In this class, you will explore the rich history of philosophy and its relationship with Christian thought. The course begins with an introduction to the definition and importance of philosophy in Christian theology. You will then delve into the evolution of philosophical thought from the Pre-Socratic era, through the Classical Greek philosophers, and into the Hellenistic period. As you progress, you will discover how early Christian thought emerged and developed during the Patristic period, with a special focus on Augustine. The class continues with an examination of medieval Christian thinkers, such as Anselm and Thomas Aquinas, and concludes with an analysis of modern philosophers like Descartes, Kant, and Kierkegaard, and their influence on contemporary Christian thought.

Dr. Ronald Nash

History of Philosophy and Christian Thought



Lesson Transcript

[00:00:02] The other element of Augustine's confusion that resulted from his early commitment to Manichean ism. Another element of that was his confusion over the problem of evil. Remember, the manikins had taught Augustine to reject Christianity because Christianity couldn't explain the existence of evil in the world, because Christians believed in one God who was totally powerful, totally good, totally omniscient, such that if God, since God is good, He has the power to eliminate evil. This is the way the argument goes. Since God is omniscient, he knows how to get rid of evil. And since God is totally good, he wants to get rid of evil. So why then does evil exist in a bad world? As you know, the manikins then taught the existence of two gods a totally good God light and a totally evil God darkness, so that whenever Augustine committed evil, he could always say. And here I'm quoting an old comedian named Flip Wilson, and only some of us who are old enough to flip Wilson used to say, The devil made me do it. Okay. Well, Augustine wouldn't say the devil made him do it. He would give you the name of the bad. The bad God. Now there are. What I'm going to tell you about Augustine's view of evil must be directed to the context. The intellectual and intellectual context in which his battle with evil occurred. I'm not suggesting that Augustine ever came up with a totally adequate answer to the problem of evil, but at least he started Christians thinking about it. Now, the first argument I'm going to give you, I'm going to give you two or three examples of Augustine's thinking about evil. The first one is one that I'm not totally sure originates with Augustine.


[00:02:21] I hate to indicate my ignorance on a subject he may have. He may have, in fact, said this, but I don't know that for sure, because even though I have read probably 80% of all of Augustine's writings, and that's all you know, that would be maybe ten years of reading. There may be a passage somewhere in his writings where he says this, and I don't know it. I will tell you where I get it from. I get it from C.S. Lewis and everything C.S. Lewis knew about philosophy he got from either Augustine or Aquinas. This appears in C.S. Lewis book, Mere Christianity. And I'm giving you this just in case you ever run up against somebody dumb enough to think that all of the evil in the world can be tossed back, can be explained in terms of this kind of dualism? Good God, bad God. Okay. Good cop, bad cop. C.S. Lewis has a refutation of dualism that I think is unsurpassable, and it's very simple. Lewis says there are this theory. There are two gods. There's the good God, good God, and there is the evil God. And Lewis's first question, I think I'm going to put this on the final exam. Lewis's first question is this. If you're a duelist like this, how do you know which God is the good one? That is a killer question. If you're a theological dualist and believe there's a good God and an evil God, pray tell, how do you know which God is the good one? Well, you say the good God is the one who tells you to love and be kind and tell the truth. And the bad God is the God who commands you to commit all kinds of sins and evil acts.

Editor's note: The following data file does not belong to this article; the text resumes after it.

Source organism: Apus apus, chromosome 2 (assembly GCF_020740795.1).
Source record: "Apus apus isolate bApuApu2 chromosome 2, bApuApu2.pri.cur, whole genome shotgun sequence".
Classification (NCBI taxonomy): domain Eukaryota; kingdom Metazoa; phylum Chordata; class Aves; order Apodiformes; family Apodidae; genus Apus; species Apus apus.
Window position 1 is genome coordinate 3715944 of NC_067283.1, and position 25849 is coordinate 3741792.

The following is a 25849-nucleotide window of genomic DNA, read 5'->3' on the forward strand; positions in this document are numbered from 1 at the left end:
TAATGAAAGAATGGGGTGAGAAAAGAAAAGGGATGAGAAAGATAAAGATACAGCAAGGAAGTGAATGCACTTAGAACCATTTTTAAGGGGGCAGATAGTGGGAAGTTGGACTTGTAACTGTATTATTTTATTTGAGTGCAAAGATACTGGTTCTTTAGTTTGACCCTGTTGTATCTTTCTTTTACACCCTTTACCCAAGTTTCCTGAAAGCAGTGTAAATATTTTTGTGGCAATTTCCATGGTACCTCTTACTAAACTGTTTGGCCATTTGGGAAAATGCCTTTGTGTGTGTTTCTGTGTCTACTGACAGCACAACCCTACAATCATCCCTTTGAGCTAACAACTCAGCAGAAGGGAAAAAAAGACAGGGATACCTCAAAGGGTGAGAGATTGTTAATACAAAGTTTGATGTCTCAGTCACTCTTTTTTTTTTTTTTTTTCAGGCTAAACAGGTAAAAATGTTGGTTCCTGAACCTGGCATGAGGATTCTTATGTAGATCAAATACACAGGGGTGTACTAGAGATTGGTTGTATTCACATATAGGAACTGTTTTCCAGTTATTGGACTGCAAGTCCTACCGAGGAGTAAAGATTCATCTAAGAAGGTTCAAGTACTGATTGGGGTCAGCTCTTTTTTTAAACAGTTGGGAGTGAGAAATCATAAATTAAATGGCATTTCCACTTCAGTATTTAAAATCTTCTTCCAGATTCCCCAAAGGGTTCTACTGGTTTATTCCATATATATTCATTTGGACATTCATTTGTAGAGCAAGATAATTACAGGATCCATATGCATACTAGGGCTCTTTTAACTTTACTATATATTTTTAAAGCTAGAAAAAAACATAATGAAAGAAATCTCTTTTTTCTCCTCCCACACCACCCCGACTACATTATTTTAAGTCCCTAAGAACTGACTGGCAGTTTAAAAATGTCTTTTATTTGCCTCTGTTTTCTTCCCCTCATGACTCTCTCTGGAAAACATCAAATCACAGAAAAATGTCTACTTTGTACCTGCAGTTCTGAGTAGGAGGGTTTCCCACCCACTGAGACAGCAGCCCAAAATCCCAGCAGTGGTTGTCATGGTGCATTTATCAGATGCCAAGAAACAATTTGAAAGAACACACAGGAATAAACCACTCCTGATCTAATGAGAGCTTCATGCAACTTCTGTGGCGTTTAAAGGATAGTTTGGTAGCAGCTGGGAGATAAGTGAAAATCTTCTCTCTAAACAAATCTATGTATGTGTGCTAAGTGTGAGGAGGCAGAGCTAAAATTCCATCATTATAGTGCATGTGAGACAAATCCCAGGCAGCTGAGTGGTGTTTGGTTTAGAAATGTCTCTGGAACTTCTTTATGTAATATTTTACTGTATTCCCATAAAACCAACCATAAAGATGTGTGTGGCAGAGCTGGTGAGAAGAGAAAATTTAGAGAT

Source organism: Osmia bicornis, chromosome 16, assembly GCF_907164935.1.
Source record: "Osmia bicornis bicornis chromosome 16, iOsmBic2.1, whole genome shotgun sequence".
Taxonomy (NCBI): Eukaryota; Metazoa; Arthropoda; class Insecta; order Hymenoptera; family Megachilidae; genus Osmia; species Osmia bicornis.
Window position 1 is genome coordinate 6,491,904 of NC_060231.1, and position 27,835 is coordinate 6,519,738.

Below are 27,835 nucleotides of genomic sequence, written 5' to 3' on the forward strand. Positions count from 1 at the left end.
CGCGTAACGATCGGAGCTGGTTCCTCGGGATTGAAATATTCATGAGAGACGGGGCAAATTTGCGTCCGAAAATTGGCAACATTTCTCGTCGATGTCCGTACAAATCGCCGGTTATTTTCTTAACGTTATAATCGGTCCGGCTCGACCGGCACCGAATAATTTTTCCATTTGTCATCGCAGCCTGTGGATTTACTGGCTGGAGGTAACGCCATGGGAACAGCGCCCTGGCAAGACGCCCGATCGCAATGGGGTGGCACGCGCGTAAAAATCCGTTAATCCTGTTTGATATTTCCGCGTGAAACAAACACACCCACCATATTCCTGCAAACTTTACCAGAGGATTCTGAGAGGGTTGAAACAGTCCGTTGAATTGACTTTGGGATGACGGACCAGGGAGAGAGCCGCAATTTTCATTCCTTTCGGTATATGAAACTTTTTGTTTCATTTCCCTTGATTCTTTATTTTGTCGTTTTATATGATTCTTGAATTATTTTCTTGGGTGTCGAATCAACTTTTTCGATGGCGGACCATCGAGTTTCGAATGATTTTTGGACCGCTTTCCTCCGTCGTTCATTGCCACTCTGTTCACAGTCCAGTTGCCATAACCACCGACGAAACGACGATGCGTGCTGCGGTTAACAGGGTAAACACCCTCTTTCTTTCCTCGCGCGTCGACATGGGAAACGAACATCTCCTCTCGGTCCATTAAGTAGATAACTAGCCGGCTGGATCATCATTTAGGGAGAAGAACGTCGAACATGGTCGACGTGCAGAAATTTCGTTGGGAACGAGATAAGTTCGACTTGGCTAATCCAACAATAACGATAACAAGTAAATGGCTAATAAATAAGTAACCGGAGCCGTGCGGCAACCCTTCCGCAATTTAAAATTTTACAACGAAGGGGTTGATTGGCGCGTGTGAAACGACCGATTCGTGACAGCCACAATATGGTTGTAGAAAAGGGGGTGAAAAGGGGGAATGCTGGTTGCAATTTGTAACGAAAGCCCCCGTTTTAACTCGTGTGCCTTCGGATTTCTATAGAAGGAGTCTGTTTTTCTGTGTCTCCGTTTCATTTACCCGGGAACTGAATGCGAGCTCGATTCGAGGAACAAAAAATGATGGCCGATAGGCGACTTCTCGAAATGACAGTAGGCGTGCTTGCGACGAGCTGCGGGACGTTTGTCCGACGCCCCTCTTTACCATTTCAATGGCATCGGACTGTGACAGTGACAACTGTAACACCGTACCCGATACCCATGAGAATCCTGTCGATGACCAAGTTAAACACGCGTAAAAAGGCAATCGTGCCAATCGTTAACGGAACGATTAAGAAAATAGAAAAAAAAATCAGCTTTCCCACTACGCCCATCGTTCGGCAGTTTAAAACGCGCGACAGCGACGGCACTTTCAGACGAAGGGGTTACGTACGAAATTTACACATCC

[00:04:18] Lewis won't accept that answer. How do you know the good God is the one who tells you to love and tell the truth and be honest. How do you know that? Lewis says, Here's the only way you can know that. You can know which God is the good one, if and only if there is a higher standard by which you can judge which of the two gods is the good one, right? Otherwise, this is all phony baloney business here. You're just making it up, so there must be a higher standard. Then the question becomes this. This. Is that higher standard, a standard of goodness or evil? Lewis says the higher standard must be good, Alex. And in a moment, I'll give you C.S. Lewis, his argument for that. So because we have a higher standard, we can then know that this is the good God and this is the evil God. If you don't have a higher standard, you're just playing games. You're cheating. Now, why must the higher standard be a standard of goodness? Here's Lewis's argument. He says evil is. Now, this does come from Augusta. So let's write this on the board. Evil. This is from August. It is always a corruption of some higher good. Evil is a parasite. Now, what is a parasite? A parasite is a living organism that would die unless it could steal nourishment from a host organism. One good example of a parasite and forgive the example is a tapeworm. All right. A tapeworm is a parasite. What it does is it sucks nourishment from your from your healthy body. Another example of a tape of a bit of a tapeworm of a parasite would be. Now, I had the word right there. Mistletoe. Mistletoe is a plant that steals nourishment from a host plant.